West Carrollton recently embarked on a community safety tool designed to help law enforcement get at-risk individuals home safely.
Under the Safe Encounter program, “friends, family and loved ones can create a profile for any dependents with intellectual disabilities, severe mental health issues, or non-verbal communication styles, the company said.
Those individuals may have Alzheimer’s, dementia, Down syndrome, autism, mental health issues, cognitive disabilities, nonverbal communication styles or other conditions.
“The at-risk population is, I think, far greater than people actually realize,” said West Carrollton Police Chief Doug Woodard.
Under the program, if an individual wanders away from home, law enforcement can refer to a database to identify the individual, learn more about any health conditions, prepare for how they react to various triggers and pinpoint locations they may frequent, the city said.
“Not too long ago, we ended up responding to a location in our city that deals with Alzheimer’s patients,” Woodard said. “That was about two o’clock in the morning and one of their Alzheimer’s patients had wandered off. That would have been a beneficial time for us to have this program up and running.”
Police ended up finding the person somewhere between hour-and-a-half to two hours later, “but that’s what this program is designed for, is for situations like that,” he said.
Safe Encounter also can be used to replace programs like Ident-A-Kid, where parents attending events like National Night Out would register their child, take a photograph and some fingerprints and fill out information “the old-fashioned way,” Woodard said.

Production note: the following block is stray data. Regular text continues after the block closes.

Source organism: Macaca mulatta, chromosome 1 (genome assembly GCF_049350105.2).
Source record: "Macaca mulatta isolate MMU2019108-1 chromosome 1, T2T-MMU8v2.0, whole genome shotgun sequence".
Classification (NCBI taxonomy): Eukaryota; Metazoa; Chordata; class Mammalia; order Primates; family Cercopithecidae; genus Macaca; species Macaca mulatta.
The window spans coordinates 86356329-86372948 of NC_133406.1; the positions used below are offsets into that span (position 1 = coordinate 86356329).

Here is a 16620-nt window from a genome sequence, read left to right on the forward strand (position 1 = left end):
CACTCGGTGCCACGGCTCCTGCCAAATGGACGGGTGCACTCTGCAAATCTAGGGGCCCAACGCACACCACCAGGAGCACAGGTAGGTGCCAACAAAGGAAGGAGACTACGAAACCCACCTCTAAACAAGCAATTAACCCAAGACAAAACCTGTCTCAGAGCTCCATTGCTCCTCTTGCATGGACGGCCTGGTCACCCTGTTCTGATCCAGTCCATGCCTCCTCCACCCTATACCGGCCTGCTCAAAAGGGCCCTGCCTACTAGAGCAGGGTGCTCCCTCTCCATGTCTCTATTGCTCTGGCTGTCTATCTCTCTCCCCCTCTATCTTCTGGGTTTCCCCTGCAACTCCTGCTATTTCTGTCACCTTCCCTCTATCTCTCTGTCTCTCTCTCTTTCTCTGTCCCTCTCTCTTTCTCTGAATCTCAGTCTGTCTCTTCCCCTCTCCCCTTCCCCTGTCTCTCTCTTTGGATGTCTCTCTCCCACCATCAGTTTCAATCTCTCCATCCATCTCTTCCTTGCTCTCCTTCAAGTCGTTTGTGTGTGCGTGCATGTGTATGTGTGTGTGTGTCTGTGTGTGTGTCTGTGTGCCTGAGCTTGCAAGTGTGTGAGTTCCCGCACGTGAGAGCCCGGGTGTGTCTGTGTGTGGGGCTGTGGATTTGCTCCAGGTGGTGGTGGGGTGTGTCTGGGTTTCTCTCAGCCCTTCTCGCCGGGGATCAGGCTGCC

Parents can register their children as part of the program just for safety’s sake and without them having any type of physical, cognitive or developmental issues, he said.
Woodard said the department’s officers can access Safe Encounter data on the computer in their vehicle and on their phone, which he said is going to be “a huge benefit.”
West Carrollton Police Department isn’t limiting enrollment in the program to its citizens, he said.
“For example, if there’s somebody that lives in Miamisburg, that may be at risk and … has wandered off or may wander off and they might end up coming to West Carrollton, those those people can register as well,” Woodard said. “We’re not going to refuse registering anybody. We want to make this as beneficial as possible to everybody.”
Woodard said West Carrollton, which launched the Safe Encounter program earlier this month, is the first city in Ohio to pilot the safe encounter program.
He said he learned about the program at a conference and left his business card with the company, which eventually reached out to him to ask if he was interested in learning more about the program.
The city is paying $2,500 a year for the first three years of the program, Woodard said, a price he said is “a considerable savings.”
For more information on safeencounter.org or www.westcarrollton.org/departments/police-department.